Managing Stress For a Healthier (and Happier) Holiday
December 22, 2022
The holidays can be a joyful time, but they can also be tremendously stressful for many people.
For some, the stress can become overwhelming and lead to mental health problems like depression and anxiety. Fortunately, there are steps that anyone can take to relieve that stress, or even avoid it altogether. To understand how we can stop this stress in its tracks, we need to look at where it comes from.
The holiday season is an extremely busy time, with many feeling the burden of expectations around showing up for a myriad of events, being the perfect host, tracking down great gifts, and baking a sleigh full of goodies. The solution to all of this can be summed up in a couple of words: setting boundaries and expectations.
We all need time to take care of our personal needs, like sleep, exercise, relaxation, and getting nourishing meals. Creating boundaries around how much time and energy we put into events and tasks around holidays makes space for those needs to be met. If you’re someone who, say, needs nine hours of sleep per day and an hour of exercise, then you block off the 10 hours you need and say no to holiday activities that would take up that time.
Many of us over-commit ourselves to showing up for events, cooking, hosting, etc., and instead, we should set reasonable expectations with friends and family around what can and can’t do based on the time needed for self-care.
So, what does it mean to properly care for yourself? Sleep is critical to this, as a good night’s sleep leaves you refreshed and energized, whereas forgoing sleep prompts many to reach for caffeinated beverages, which have the effect of increasing feelings of stress and anxiety, and can keep us from getting a good night’s sleep. Caffeine comes in many tasty holiday-themed drinks, and these also tend to contain a lot of sugar. Holiday-themed alcoholic beverages are also rich in sugar and carbs and, in the long run, heavy use promotes feelings of anxiety, depression, and worsens sleep quality. Sugar and carbs not only fail to provide you with consistent energy, necessitating more of them when you crash, but they also increase inflammation, which contributes to feelings of depression.
Sleep deprivation itself also causes depression. Instead of a load of carbs and sugar, a balanced meal with healthy protein and fats will keep you full and provides more consistent energy without crashes. Some evidence suggests a low-carb diet rich in good fats and proteins is anti-inflammatory, which can help fight depression.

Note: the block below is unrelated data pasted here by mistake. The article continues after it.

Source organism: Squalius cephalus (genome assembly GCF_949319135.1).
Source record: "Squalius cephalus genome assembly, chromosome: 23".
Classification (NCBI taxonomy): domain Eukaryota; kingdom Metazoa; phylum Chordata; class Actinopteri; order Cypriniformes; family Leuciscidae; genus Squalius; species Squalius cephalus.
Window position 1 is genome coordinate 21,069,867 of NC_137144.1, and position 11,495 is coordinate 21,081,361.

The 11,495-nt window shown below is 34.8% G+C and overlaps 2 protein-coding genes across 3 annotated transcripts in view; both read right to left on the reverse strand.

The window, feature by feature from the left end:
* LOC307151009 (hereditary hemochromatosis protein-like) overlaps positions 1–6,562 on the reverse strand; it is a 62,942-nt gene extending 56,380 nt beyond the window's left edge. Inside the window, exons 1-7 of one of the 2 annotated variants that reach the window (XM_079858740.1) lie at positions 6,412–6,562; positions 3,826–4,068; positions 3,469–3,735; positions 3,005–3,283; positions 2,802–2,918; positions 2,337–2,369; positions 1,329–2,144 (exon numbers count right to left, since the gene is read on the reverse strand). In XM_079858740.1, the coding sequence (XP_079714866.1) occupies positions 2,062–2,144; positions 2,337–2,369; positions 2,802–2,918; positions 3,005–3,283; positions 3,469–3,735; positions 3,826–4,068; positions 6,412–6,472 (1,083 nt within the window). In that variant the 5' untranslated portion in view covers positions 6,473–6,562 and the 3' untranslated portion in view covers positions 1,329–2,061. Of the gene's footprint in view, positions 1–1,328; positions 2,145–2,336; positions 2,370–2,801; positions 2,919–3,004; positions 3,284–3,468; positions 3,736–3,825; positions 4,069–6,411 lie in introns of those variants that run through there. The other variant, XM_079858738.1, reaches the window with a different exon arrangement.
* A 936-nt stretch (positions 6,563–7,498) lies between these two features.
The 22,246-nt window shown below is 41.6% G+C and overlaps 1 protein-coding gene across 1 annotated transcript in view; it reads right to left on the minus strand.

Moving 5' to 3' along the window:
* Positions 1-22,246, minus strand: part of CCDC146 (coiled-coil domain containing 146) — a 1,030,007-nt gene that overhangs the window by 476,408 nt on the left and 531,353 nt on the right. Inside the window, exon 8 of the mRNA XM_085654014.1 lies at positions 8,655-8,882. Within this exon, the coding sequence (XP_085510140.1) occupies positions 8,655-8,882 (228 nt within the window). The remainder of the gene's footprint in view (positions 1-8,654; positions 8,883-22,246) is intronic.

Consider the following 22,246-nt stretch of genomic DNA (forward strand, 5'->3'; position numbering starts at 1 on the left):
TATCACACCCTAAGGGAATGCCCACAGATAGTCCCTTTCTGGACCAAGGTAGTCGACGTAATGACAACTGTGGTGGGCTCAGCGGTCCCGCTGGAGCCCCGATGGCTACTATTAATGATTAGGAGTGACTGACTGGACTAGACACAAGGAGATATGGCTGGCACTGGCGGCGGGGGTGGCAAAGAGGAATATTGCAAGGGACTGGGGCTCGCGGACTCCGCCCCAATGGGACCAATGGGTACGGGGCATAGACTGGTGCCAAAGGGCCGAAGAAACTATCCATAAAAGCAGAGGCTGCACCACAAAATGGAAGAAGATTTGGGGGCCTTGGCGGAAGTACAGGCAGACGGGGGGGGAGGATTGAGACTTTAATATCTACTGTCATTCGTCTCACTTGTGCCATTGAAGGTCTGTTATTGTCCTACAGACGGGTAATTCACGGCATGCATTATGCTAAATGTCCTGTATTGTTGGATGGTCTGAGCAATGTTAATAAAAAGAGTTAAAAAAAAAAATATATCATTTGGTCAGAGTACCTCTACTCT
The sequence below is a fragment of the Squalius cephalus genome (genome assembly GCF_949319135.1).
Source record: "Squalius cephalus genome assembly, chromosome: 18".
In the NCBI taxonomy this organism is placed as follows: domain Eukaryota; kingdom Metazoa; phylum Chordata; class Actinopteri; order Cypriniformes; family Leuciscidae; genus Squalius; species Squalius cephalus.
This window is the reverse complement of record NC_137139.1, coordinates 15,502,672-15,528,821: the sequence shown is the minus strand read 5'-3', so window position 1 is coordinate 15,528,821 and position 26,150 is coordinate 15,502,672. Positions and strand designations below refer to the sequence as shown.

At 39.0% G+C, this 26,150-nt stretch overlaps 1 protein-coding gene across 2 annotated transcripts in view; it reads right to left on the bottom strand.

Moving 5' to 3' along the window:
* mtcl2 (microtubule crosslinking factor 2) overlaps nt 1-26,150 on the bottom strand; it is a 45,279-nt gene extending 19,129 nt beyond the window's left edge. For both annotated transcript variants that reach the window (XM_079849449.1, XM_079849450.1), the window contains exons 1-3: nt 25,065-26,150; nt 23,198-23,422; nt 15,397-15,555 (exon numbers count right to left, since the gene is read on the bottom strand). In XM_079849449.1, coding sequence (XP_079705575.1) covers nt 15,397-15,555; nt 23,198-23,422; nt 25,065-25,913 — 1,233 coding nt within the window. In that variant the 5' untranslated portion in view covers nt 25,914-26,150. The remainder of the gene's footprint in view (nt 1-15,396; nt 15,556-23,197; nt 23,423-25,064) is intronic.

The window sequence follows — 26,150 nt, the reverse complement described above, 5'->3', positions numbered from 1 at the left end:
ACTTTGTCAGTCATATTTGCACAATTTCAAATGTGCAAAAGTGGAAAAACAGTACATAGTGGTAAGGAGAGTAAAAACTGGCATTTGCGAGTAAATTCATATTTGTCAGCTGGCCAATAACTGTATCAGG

Making time for exercise can also improve your energy in the long run, not to mention it also helps to blow off stress and can reduce feelings of depression. Physical activity is important to help keep you energized and invigorated, but so is making time for rest and relaxation. And I don’t simply mean crashing on the couch and scrolling through social media or news. Our relaxation time should be intentional and actually leave us feeling more relaxed, whereas the aforementioned activities frequently make us feel more depressed or anxious.
Mindful practices like meditation, breathing, and yoga promote relaxation and fight anxiety, stress, and depression. These effects can be amplified when these practices are combined with focusing on feelings of gratitude and thinking of the things we’re thankful for.
The time we spend with others should also be intentional, rather than showing up for superficial interactions interspersed with time spent looking at our phones. Making focused quality time for the people who matter the most to us will be a much more satisfying and enriching experience, and can themselves be a form of self-care. Like with all of the self-care items mentioned already, we need to make time for the things that matter and that keep us healthy, and just say no to the rest.
Saying no to things around the holidays and making time for ourselves can be quite a shift and a challenging concept for some to embrace. However, doing so is critical to maintaining health and wellness, and fighting the stress that comes from trying to do so many things that are frankly a departure from what the holidays are really about. If you’re struggling to achieve this balance, give us a call. Our doctors and staff here at TLC are here to help you make the changes you need to keep your holiday season healthy and joyful.